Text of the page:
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Prove that a cubic has no rational roots

  1. Mar 24, 2008 #1
    1) Prove that the acute angle whose cosine is 1/10 cannot be trisected with straightedge and compass.

    ...
    I worked it out and at the end found out that , if I can prove that the cubic polynomial 40x3 - 30x -1 has no rational roots, then I am done.

    Now, is there any way to prove (e.g. divisibility, elementary number theory) that 40x3 - 30x -1 has no rational roots without using the rational root test? (since it is very long and tedious and no calculators are allowed)

    I was trying to prove this by contradiction.
    Suppose x=m/n is a rational root in lowest terms.
    But I am stuck at arriving at a contradiction...how can I possibly do so?


    Any insights?

    Thanks for any help!
     
  2. jcsd
  3. Mar 24, 2008 #2

    tiny-tim

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    Hi kingwinner! :smile:

    The rational root theorem says that any rational root of a_nx^n + … + a_0, can be written as p/q, where p is a factor of a_0 and q is a factor of a_n.

    So any rational root of your equation must be of the form ±1/b, where b is a factor of 40.

    b can only be 1 2 4 8 5 10 20 or 40.

    Now, the turning-points of the function are at 120x^2 = 30, or x = ±1/2.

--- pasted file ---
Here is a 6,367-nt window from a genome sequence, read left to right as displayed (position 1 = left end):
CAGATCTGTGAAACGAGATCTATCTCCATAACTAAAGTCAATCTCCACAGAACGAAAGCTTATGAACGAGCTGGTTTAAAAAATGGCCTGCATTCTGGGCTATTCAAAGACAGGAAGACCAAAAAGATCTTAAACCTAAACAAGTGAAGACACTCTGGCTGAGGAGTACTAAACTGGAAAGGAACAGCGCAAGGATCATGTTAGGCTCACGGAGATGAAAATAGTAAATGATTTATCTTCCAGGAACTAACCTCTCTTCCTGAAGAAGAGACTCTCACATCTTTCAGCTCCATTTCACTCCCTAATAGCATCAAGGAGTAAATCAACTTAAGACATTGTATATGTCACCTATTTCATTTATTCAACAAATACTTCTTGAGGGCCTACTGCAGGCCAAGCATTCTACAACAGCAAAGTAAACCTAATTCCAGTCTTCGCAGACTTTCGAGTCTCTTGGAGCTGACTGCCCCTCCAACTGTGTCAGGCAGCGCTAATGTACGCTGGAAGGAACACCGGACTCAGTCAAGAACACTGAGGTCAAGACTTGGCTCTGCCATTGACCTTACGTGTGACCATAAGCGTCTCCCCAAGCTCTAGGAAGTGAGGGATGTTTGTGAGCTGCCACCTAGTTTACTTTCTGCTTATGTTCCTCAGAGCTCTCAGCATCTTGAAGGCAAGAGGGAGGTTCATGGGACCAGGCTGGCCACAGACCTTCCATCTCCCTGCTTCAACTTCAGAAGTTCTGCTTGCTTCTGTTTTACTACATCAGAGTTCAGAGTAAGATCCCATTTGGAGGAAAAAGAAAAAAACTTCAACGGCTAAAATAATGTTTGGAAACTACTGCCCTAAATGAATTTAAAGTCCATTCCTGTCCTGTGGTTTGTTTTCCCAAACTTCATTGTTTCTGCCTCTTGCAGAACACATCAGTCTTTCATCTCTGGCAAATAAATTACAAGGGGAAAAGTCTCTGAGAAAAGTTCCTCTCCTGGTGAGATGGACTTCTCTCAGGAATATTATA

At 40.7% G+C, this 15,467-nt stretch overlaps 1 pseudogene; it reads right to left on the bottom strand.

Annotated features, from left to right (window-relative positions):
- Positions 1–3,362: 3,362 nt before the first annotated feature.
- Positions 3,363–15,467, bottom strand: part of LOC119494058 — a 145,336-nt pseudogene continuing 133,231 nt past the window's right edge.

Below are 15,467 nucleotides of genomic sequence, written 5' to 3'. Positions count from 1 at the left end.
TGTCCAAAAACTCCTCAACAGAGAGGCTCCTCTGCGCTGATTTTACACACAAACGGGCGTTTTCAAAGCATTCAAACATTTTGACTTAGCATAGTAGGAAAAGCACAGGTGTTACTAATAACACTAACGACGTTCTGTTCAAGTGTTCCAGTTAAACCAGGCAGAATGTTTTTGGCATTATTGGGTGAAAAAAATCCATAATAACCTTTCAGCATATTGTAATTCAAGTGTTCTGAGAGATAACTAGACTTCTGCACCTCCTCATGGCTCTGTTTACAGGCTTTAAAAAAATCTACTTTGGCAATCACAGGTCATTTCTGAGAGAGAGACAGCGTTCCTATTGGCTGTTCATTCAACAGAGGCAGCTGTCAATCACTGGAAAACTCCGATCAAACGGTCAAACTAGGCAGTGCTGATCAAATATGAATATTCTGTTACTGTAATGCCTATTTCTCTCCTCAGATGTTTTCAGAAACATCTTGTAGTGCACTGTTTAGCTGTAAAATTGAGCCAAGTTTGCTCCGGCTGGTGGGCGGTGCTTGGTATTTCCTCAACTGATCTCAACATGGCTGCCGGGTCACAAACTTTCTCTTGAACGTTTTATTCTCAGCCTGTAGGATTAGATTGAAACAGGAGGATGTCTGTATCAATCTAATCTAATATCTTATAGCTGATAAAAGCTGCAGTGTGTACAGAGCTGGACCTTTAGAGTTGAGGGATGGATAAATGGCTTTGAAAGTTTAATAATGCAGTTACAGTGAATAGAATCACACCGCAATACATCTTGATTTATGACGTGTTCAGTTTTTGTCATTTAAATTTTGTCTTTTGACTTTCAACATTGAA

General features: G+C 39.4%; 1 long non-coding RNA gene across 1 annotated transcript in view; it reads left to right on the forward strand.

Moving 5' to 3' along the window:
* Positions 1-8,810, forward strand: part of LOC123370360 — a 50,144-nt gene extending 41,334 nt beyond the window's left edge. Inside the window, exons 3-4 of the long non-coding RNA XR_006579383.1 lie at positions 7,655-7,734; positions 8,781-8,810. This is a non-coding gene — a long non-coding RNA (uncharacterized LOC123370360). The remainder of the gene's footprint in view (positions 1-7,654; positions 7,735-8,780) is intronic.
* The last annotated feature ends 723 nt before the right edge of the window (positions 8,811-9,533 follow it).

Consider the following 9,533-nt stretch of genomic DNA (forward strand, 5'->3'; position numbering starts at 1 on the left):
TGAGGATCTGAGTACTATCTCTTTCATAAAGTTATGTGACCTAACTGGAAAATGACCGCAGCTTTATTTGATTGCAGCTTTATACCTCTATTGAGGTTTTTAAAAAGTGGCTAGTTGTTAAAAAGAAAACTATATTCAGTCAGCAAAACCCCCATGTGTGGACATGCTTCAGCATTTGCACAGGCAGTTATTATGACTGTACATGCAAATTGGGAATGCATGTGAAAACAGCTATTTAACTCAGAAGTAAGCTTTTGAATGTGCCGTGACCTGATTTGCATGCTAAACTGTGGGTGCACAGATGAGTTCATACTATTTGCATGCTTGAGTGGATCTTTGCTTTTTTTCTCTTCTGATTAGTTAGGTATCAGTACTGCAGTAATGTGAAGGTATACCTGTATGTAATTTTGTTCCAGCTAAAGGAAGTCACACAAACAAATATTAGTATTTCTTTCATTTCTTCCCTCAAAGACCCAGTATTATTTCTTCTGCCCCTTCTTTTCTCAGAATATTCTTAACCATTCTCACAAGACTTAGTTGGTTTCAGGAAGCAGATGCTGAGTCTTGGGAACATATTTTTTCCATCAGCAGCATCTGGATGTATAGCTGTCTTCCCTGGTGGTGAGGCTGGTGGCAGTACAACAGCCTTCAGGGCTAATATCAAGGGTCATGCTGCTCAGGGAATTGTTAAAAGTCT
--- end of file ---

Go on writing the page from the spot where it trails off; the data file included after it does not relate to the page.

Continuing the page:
At x = 1/2, the function is -11. At x = 0, it is -1.

    So between x = 0 and 1/2 it is negative.

    So that immediately eliminates all possible positive roots except 1.

    At x = -1/2, it is 9. So there is one root between -1/2 and 0.

    If I were you, I'd start by checking one of the highest possible negative roots! :smile:
     
  4. Mar 24, 2008 #3
    Hi,

    Thanks very much! But is there any way to prove it using divisibility and elementary number theory? (since this question is from a non-calculus based course)

    I have a rough idea, but just can't finish it:
    We want to prove that 40x3 - 30x -1 has no rational roots
    40x3 - 30x -1 = 0
    Suppose (proof by contradiction) x=m/n is a rational root in lowest terms
    => 40m3 - 30mn2 - n3 =0
    => 40m3 - 30mn2 = n3

    If p is a prime and p|m, then p|n3 => p|n since p is a prime which contradicts that x=m/n is in lowest terms => no such p => m=+/-1

    Similarly, if q is a prime and q|n, then q|40m3 , and now I am stuck...since this argument above does not seem to work here due to the "40" appearing here...
     
  5. Mar 24, 2008 #4

    tiny-tim

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    Yes, very good! You have just proved half of the rational root theorem! :smile:

    In the letters of my previous post, your m is my p, which has to be ±1.

    And your n is my q = b, which has to be 1 2 4 8 5 10 20 or 40.
     
  6. Mar 25, 2008 #5
    ...Similarly, if q is a prime and q|n, then q|40m3
    =>q|m or q|40 (since q is prime)

    q|m => contradicts gcd(m,n)=1 => no such q => n=+/-1 => x = m/n = +/-1
    q|40=> ?????

    What does q|40 imply?
     
  7. Mar 25, 2008 #6

    tiny-tim

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    Nothing more than ±q = 1 2 4 8 5 10 20 or 40, I'm afraid. :redface:
     
  8. Mar 25, 2008 #7
    Oh, that's right! So I think the rational root test is the only way to go...after all
     
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